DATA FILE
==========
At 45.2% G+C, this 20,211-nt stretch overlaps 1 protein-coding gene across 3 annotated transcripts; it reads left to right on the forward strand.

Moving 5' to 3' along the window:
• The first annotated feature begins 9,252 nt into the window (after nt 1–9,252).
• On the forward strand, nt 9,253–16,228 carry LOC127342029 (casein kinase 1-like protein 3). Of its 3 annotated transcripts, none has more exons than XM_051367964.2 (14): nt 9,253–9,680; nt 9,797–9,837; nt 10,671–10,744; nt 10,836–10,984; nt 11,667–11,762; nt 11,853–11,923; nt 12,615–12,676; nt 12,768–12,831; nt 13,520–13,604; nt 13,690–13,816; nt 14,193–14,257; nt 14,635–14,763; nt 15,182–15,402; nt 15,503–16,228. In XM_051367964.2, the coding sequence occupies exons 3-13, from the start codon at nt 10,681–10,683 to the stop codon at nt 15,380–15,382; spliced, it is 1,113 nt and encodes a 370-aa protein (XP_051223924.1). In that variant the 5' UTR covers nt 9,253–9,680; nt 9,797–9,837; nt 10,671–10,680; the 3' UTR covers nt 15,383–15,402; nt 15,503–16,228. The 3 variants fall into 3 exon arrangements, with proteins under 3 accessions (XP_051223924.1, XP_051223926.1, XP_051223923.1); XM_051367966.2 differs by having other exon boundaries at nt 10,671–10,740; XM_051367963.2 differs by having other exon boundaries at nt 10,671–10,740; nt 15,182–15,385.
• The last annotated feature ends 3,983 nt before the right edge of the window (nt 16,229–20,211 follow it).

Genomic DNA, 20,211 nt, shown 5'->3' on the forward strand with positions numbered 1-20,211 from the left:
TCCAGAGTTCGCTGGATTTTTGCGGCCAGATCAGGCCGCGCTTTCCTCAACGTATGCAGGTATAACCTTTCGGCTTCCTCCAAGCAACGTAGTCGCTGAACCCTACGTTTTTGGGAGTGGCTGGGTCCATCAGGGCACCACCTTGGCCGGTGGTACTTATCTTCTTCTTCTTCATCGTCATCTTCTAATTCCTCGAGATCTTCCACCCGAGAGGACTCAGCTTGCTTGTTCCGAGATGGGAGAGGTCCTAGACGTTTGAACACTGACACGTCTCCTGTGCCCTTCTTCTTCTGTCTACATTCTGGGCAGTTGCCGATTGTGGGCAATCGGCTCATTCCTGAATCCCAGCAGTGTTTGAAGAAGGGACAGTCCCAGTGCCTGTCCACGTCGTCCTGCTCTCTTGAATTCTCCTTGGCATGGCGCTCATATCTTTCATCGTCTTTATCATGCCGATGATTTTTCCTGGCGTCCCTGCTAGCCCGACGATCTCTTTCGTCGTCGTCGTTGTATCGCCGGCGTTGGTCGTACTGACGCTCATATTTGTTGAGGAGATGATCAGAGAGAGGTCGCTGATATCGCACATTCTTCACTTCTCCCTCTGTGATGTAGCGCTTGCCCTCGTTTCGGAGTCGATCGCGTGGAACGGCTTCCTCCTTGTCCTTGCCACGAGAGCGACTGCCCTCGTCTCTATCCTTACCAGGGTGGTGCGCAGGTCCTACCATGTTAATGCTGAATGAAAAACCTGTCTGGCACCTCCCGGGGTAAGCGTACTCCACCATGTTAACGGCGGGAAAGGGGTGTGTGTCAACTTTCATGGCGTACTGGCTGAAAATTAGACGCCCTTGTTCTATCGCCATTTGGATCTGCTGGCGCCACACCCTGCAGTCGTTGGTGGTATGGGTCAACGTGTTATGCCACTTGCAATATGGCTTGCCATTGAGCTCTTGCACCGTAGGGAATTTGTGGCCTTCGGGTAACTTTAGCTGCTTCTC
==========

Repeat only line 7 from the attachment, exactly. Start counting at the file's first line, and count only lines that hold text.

TCCAGAGTTCGCTGGATTTTTGCGGCCAGATCAGGCCGCGCTTTCCTCAACGTATGCAGGTATAACCTTTCGGCTTCCTCCAAGCAACGTAGTCGCTGAACCCTACGTTTTTGGGAGTGGCTGGGTCCATCAGGGCACCACCTTGGCCGGTGGTACTTATCTTCTTCTTCTTCATCGTCATCTTCTAATTCCTCGAGATCTTCCACCCGAGAGGACTCAGCTTGCTTGTTCCGAGATGGGAGAGGTCCTAGACGTTTGAACACTGACACGTCTCCTGTGCCCTTCTTCTTCTGTCTACATTCTGGGCAGTTGCCGATTGTGGGCAATCGGCTCATTCCTGAATCCCAGCAGTGTTTGAAGAAGGGACAGTCCCAGTGCCTGTCCACGTCGTCCTGCTCTCTTGAATTCTCCTTGGCATGGCGCTCATATCTTTCATCGTCTTTATCATGCCGATGATTTTTCCTGGCGTCCCTGCTAGCCCGACGATCTCTTTCGTCGTCGTCGTTGTATCGCCGGCGTTGGTCGTACTGACGCTCATATTTGTTGAGGAGATGATCAGAGAGAGGTCGCTGATATCGCACATTCTTCACTTCTCCCTCTGTGATGTAGCGCTTGCCCTCGTTTCGGAGTCGATCGCGTGGAACGGCTTCCTCCTTGTCCTTGCCACGAGAGCGACTGCCCTCGTCTCTATCCTTACCAGGGTGGTGCGCAGGTCCTACCATGTTAATGCTGAATGAAAAACCTGTCTGGCACCTCCCGGGGTAAGCGTACTCCACCATGTTAACGGCGGGAAAGGGGTGTGTGTCAACTTTCATGGCGTACTGGCTGAAAATTAGACGCCCTTGTTCTATCGCCATTTGGATCTGCTGGCGCCACACCCTGCAGTCGTTGGTGGTATGGGTCAACGTGTTATGCCACTTGCAATATGGCTTGCCATTGAGCTCTTGCACCGTAGGGAATTTGTGGCCTTCGGGTAACTTTAGCTGCTTCTC